The key messages were similar to those in Indonesia: communities are interested in support with their livelihoods first, then health; everyone wants improved access to health services; communities can clearly see the link between family size and food security. Of course what emerged was more complex and nuanced than that. However, as before it was easy to see that taking a holistic and integrated approach to the needs of these communities was not only possible, but was what they were asking for. This certainly feels like a good enough basis upon which to support the implementation of PHE.
Clichéd as it sounds, it has been a privilege to connect with communities in both of these places, and I’m grateful for their generosity and trust during our discussions. Inevitably, simply by having conversations, people start to develop expectations of what you might be able to offer. In addition, “gathering data” too often becomes yet another extractive process, and I don’t want us to be seen as one more organisation coming to collect data that they don’t share or act upon. Ideally these initial conversations should be the start of a responsible two-way dialogue, where both parties benefit and learn from each other, and I look forward to the opportunity to share what I have learned with everyone who gave me their time and their thoughts. Next comes the exciting part: using communities’ responses to start formulating ideas for how our PHE approach could serve their needs. Despite the challenges, I’ve come away feeling optimistic that we do have something to offer.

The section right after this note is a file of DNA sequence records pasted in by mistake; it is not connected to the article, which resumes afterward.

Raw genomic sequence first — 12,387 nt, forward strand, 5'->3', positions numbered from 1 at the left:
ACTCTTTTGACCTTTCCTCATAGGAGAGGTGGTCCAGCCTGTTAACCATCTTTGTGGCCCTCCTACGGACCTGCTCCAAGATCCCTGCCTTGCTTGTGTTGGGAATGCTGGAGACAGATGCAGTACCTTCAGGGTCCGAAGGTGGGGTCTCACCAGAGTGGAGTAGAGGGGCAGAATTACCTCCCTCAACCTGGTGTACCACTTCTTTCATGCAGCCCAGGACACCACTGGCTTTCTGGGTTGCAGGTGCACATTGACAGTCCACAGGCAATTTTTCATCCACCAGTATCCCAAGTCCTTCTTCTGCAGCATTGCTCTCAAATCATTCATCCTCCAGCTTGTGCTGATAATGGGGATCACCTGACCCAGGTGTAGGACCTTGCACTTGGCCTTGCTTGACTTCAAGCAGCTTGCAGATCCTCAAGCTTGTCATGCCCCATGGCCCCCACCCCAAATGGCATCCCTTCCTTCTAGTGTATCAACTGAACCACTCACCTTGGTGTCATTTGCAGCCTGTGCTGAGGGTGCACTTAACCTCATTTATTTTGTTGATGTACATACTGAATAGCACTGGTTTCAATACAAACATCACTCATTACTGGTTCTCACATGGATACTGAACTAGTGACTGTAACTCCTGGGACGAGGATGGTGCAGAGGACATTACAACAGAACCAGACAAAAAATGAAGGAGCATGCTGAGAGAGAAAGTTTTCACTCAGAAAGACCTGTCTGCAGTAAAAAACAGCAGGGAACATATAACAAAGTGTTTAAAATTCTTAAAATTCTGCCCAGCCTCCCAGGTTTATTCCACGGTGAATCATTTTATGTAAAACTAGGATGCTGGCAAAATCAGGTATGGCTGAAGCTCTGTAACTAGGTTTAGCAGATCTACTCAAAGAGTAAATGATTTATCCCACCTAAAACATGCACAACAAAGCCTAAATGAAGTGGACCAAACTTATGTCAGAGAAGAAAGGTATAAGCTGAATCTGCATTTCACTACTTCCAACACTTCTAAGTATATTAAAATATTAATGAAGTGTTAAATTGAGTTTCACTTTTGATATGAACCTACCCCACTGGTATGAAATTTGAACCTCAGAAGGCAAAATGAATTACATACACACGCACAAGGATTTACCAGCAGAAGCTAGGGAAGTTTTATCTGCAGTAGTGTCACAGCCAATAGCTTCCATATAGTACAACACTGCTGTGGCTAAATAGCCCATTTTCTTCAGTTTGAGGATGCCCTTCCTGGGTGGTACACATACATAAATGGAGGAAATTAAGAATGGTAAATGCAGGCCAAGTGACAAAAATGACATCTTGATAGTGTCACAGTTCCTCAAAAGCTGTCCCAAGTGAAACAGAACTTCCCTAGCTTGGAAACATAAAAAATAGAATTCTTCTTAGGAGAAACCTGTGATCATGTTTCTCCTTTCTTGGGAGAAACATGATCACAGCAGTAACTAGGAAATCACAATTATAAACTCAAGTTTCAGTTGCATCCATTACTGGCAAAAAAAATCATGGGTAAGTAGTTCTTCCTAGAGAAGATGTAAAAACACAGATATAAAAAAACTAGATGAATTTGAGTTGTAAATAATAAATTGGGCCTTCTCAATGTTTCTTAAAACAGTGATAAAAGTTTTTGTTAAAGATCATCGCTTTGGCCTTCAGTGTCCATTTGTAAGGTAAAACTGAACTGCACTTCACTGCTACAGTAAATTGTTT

As I sit at home reflecting upon the breadth of what I have witnessed, however, I am left with an uncomfortable truth: these communities have the weakest voice of all the stakeholders in their regions. They (and the marine ecosystems that they are intimately connected with) are incredibly vulnerable to the effects of aggressive resource extraction, a lack of service provision, poorly planned coastal development, climate change, and all manner of threats. Whatever form our work takes, my hope is that it will contribute in some way to greater control for these communities over their health and the way their natural resources are managed.